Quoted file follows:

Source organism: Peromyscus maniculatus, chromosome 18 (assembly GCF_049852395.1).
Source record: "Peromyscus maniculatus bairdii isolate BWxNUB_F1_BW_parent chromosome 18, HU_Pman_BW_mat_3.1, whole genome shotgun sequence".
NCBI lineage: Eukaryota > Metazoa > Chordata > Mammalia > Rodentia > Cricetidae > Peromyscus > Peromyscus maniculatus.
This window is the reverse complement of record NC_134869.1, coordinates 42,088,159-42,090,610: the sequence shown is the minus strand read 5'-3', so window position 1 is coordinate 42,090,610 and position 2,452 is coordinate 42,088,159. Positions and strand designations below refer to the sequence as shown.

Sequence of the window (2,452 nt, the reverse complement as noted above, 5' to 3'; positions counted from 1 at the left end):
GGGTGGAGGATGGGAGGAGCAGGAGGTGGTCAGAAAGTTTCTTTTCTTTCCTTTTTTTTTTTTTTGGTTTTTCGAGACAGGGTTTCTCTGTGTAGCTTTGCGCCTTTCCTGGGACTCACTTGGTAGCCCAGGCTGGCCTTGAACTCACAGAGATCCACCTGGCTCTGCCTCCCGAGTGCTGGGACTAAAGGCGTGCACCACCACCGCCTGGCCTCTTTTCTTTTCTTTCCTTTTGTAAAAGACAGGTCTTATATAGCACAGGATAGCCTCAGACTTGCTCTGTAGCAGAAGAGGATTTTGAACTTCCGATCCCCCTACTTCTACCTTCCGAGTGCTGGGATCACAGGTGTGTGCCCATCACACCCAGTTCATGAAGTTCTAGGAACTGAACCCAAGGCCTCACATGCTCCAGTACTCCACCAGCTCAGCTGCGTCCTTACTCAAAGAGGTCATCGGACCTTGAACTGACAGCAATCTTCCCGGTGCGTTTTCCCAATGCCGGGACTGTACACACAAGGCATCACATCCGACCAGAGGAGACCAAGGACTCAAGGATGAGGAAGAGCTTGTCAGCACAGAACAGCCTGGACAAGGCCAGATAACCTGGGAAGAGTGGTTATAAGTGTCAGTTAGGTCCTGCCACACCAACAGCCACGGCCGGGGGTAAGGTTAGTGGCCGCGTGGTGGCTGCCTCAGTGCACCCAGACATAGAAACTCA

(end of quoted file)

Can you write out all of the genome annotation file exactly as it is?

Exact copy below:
Source organism: Peromyscus maniculatus, chromosome 18 (assembly GCF_049852395.1).
Source record: "Peromyscus maniculatus bairdii isolate BWxNUB_F1_BW_parent chromosome 18, HU_Pman_BW_mat_3.1, whole genome shotgun sequence".
NCBI lineage: Eukaryota > Metazoa > Chordata > Mammalia > Rodentia > Cricetidae > Peromyscus > Peromyscus maniculatus.
This window is the reverse complement of record NC_134869.1, coordinates 42,088,159-42,090,610: the sequence shown is the minus strand read 5'-3', so window position 1 is coordinate 42,090,610 and position 2,452 is coordinate 42,088,159. Positions and strand designations below refer to the sequence as shown.

Sequence of the window (2,452 nt, the reverse complement as noted above, 5' to 3'; positions counted from 1 at the left end):
GGGTGGAGGATGGGAGGAGCAGGAGGTGGTCAGAAAGTTTCTTTTCTTTCCTTTTTTTTTTTTTTGGTTTTTCGAGACAGGGTTTCTCTGTGTAGCTTTGCGCCTTTCCTGGGACTCACTTGGTAGCCCAGGCTGGCCTTGAACTCACAGAGATCCACCTGGCTCTGCCTCCCGAGTGCTGGGACTAAAGGCGTGCACCACCACCGCCTGGCCTCTTTTCTTTTCTTTCCTTTTGTAAAAGACAGGTCTTATATAGCACAGGATAGCCTCAGACTTGCTCTGTAGCAGAAGAGGATTTTGAACTTCCGATCCCCCTACTTCTACCTTCCGAGTGCTGGGATCACAGGTGTGTGCCCATCACACCCAGTTCATGAAGTTCTAGGAACTGAACCCAAGGCCTCACATGCTCCAGTACTCCACCAGCTCAGCTGCGTCCTTACTCAAAGAGGTCATCGGACCTTGAACTGACAGCAATCTTCCCGGTGCGTTTTCCCAATGCCGGGACTGTACACACAAGGCATCACATCCGACCAGAGGAGACCAAGGACTCAAGGATGAGGAAGAGCTTGTCAGCACAGAACAGCCTGGACAAGGCCAGATAACCTGGGAAGAGTGGTTATAAGTGTCAGTTAGGTCCTGCCACACCAACAGCCACGGCCGGGGGTAAGGTTAGTGGCCGCGTGGTGGCTGCCTCAGTGCACCCAGACATAGAAACTCA